Build it and they will come: a myth

In the 1989 film Field of Dreams, Kevin Costner’s character is prompted to brave uncertainty when an unseen force compels him to “build it, and he will come.” Like the arresting tale of Noah’s ark, Kevin’s character builds an unlikely investment in the middle of nowhere as a response to a voice. In the movie, how he acts on his instincts proves effective in that the circumstances fall toward his favor.

Not the same can be said for entrepreneurs looking to build software. The line, “build it and they will come,” is cinematic and inspiring, but on a pandemic-stricken planet, it’s become even more challenging to enter a market unprepared. With the advent of social media and digital marketing, it’s easy to think that any business can sell, but that’s a reality, not every entrepreneur can claim for themselves.

Understanding the start in startup

The number one reason startups don’t do well is because many business leaders build something no one asked for. According to a report, 95% of startups fail, and more than 40% of those happen because of a lack of market demand. The “build it and they will come philosophy” discredits all of the complications and politics of creating a profitable enterprise. When that thinking is eased into, you can bet a startup is designed to fail. People aren’t automatically drawn to new products, no matter how innovative they are. What people are drawn to is how a product or service brings value to their lifestyles.

One study says that the average user has to see an ad or be reminded about a product at least seven times before they consider purchasing the item. If it isn’t something they enjoy, the possibilities of a second purchase are low. All that factored in, a better alternative to “build it and they will come” is to “build an awesome product that is useful to people, and consistently bombard potential customers with targeted content.”

The developer’s problem

When a digital product doesn’t fly, the immediate reaction is to develop more features. This is a faulty way of looking at it. Wise salespeople would say that you need to be selling more than you build. In other words, build only what people ask for and sell everything about it as much as you can. Creating things without demand may seem like an obviously wrong move to make, yet so many entrepreneurs fail to assess the market they intend to serve. The best way to test your audience is by coming up with a product that’s as simple as it can be.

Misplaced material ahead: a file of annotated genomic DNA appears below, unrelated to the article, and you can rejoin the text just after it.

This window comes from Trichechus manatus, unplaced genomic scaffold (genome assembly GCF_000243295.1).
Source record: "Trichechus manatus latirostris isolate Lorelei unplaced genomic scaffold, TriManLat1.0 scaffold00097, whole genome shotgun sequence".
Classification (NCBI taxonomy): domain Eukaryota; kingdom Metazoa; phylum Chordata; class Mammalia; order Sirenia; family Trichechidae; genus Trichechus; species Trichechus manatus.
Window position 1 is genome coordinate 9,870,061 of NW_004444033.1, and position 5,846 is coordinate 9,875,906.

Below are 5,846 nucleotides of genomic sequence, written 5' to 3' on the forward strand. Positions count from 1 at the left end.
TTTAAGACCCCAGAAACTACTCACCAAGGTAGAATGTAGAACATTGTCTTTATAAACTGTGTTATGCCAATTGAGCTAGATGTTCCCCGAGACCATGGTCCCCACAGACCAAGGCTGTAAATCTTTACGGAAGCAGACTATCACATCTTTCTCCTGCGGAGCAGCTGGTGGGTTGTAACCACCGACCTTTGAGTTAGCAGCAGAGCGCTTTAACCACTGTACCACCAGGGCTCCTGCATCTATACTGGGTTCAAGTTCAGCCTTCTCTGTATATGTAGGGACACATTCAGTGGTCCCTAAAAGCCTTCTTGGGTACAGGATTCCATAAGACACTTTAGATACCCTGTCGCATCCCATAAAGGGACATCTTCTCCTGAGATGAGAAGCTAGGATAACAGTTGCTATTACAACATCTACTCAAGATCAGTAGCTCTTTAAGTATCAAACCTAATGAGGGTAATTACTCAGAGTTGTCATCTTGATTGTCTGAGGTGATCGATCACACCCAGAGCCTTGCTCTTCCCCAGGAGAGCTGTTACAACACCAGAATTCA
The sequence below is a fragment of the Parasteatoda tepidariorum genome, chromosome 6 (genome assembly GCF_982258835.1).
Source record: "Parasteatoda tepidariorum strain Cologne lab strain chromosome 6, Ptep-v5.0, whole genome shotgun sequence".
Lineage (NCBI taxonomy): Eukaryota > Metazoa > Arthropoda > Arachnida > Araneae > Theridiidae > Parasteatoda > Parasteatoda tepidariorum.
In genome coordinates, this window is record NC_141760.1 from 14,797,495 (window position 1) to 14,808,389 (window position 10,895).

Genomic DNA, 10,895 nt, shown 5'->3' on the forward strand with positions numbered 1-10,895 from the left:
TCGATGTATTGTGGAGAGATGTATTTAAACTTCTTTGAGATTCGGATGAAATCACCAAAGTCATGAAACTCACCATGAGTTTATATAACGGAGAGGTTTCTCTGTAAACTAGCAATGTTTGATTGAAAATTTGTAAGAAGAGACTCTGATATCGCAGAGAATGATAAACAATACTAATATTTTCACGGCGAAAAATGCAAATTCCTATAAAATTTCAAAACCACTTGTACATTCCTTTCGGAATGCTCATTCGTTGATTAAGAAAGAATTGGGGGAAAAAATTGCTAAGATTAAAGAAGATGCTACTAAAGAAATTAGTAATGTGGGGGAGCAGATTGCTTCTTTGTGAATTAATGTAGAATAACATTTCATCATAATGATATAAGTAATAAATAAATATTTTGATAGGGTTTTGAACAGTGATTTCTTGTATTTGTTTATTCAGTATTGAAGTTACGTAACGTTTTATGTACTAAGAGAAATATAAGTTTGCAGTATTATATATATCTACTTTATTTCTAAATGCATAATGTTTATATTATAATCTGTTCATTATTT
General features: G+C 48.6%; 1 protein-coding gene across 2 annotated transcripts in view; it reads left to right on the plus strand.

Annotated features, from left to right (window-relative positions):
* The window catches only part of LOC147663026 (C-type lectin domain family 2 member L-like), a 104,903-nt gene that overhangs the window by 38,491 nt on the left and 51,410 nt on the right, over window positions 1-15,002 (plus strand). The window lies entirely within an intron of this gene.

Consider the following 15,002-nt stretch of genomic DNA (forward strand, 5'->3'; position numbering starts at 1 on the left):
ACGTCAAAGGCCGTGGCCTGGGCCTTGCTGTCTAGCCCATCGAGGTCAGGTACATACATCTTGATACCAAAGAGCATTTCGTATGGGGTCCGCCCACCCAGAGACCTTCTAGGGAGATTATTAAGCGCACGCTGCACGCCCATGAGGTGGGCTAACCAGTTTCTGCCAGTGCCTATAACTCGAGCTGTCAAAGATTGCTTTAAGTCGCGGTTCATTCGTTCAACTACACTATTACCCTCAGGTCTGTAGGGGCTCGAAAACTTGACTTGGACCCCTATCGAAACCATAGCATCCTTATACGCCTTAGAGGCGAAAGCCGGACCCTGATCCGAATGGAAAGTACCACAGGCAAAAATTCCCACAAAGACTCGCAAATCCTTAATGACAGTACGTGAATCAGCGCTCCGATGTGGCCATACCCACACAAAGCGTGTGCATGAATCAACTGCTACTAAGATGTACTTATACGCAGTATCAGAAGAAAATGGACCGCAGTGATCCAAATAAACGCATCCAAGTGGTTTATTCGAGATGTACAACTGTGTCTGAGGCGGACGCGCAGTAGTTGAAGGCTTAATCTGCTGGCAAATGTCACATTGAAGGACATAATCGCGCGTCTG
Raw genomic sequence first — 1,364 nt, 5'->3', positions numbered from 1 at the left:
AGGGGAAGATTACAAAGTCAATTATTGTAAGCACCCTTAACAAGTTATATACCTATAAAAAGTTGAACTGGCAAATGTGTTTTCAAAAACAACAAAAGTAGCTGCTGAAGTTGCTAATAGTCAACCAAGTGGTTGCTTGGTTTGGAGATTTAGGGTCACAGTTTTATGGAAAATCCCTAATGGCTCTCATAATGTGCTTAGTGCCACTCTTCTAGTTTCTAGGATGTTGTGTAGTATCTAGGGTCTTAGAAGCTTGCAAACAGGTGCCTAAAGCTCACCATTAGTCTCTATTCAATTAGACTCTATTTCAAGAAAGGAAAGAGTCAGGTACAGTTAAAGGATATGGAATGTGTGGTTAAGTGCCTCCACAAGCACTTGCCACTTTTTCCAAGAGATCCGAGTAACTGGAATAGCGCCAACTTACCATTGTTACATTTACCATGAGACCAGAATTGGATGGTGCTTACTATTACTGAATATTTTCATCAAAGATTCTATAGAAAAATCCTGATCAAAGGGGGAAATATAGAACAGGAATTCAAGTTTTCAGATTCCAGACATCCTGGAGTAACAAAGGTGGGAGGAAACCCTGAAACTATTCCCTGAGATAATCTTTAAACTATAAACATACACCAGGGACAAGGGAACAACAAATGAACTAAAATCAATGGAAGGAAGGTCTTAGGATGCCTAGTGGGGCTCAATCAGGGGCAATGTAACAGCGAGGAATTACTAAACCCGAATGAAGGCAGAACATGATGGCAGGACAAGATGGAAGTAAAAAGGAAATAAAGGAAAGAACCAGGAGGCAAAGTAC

The first secret in building a product is to focus on your Minimum Viable Product. Simply put, your software’s most basic set of features is where you need to pour all of your attention. Only then should you think of expanding your concept when the bare bones of what you have to offer start to show promise. Growth hacking is what experts refer to when they talk about verifying and validating only what’s critical.

Many entrepreneurs fail to understand that the MVP isn’t for your market—it’s for you. The MVP process should be used to gauge whether or not an idea shows potential or if only fragments of that concept make sense. When you learn what parts of your product you need to adjust, it becomes easier to realize what works and what doesn’t. What’s more, you’re introduced to your market even better.

Another trick is to not approach the MVP process as a phase that completely satisfies users. The entire point of the Lean methodology is to test a hypothesis and gather feedback—not to make crazy sales just yet. While you will want to make money as soon as you can, remember that the MVP stage is the safest space for you to learn, so experiment while you can. To make nuanced decisions that improve your product, you need to base your assumptions on real life data.

Finding comfort in failure

We said it before, and we’ll repeat it: it is better to fail early on in your startup process than to take longer perfecting a product that will still fail in the end.

When you play your cards right, failure becomes only gathered research in the form of an investment and not the end of the road. This is why the quicker you fail, the faster you learn, and the more interest you accrue. Of course, this isn’t to say that one shouldn’t exert effort in building a useful first product. When your objective is to bridge a gap, consumers will be better able to test your concept with you when they can utilize something first hand. Phrased differently, your MVP will still need to be a feasible product. If something truly is viable and functional, people will use it no matter how basic it is.


Ultimately, what works for people will vary, but this reality doesn’t change the fact that failing a lot earlier in the process helps you identify what clicks with a market and what doesn’t. Work on your vision and improve your MVP. The grand overall idea will take form soon enough.

Have startup ideas you’d like to discuss? Give us a call, and we’ll help you out!

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